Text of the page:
Sorting out my own Identity......
After carefully collecting and storing many birth, marriage and death certificates of my ancestors, I realised recently, that I had lost my own birth and marriage certificates in a move. I needed a copy of it to apply for a new passport. A few weeks ago, whilst visiting my hometown of Brisbane in the State of Queensland, I decided to make a trip to the Department of Births, Deaths and Marriages to order a copy of both my birth and marriage certificates. I allowed half an hour between meetings, to slip into the department (I had downloaded the relevant forms online and filled them in to save time) to lodge my requests. Simple... you might think. Not so!
Although I use the name Sharna-Lee (Sharn), this is not the name I was given at birth. My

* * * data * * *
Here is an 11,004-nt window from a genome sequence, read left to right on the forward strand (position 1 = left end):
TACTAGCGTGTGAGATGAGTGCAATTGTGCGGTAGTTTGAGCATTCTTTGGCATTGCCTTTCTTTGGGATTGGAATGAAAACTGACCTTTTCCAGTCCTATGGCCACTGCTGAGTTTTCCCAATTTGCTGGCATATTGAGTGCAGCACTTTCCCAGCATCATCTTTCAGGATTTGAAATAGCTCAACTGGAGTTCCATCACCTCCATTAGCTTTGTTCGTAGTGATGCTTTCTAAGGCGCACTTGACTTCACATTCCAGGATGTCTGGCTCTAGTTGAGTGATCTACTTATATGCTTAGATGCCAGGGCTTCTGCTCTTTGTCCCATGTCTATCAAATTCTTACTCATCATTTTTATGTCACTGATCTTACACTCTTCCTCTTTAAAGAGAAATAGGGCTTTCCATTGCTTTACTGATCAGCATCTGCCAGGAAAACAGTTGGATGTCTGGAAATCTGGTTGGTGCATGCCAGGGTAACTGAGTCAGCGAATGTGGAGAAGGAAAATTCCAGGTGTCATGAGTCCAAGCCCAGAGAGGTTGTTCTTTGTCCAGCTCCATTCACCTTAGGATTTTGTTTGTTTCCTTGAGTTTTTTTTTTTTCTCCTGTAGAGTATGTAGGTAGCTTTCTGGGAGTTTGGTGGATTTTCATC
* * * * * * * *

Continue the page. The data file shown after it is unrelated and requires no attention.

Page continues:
mother gave me the name, Sharon-Lee, intending it to be pronounced Shaaron, however, it was never pronounced correctly. By the time I was aged 9, she was heartily tired of my name being pronounced the wrong way. I can still recall the day that my mother asked me if I would like to change my name. I was so excited. After all, it is not every day that a child is given the opportunity to name herself. Of course, being nine years old and just having watched the movie called 'The 'Shiralee'' ( a later remake starred Tatum O'Neal) I immediately announced that I would henceforth be known as Shiralee!.... I, as any adventurous nine year old would, imagined myself trouncing through the Australian outback, swag on my back, just like the real Shiralee or even Waltzing Matilda...... Thank heavens good sense prevailed on my mother's part. (If one can call changing your child's name at the age of nine, 'good' sense.) As it happened, my mother had already found a new name for me. She had obviously given the matter some prior thought and announced that she wanted my name to be Sian, ( Sian is a Welsh for Jane...Sian for my Welsh heritage... Sian for the same Welsh heritage that I have now discovered... I don't have.) Sian is pronounced, Sharn, but my mother was worried that this name would be mis-pronounced. And we had already encountered that problem. Perhaps, she should have called me Jane. No one ever mispronounces Jane. For an unknown reason, my mother didn't just call me Sharn. She made up the name Sharna-Lee to replace Sharon-Lee.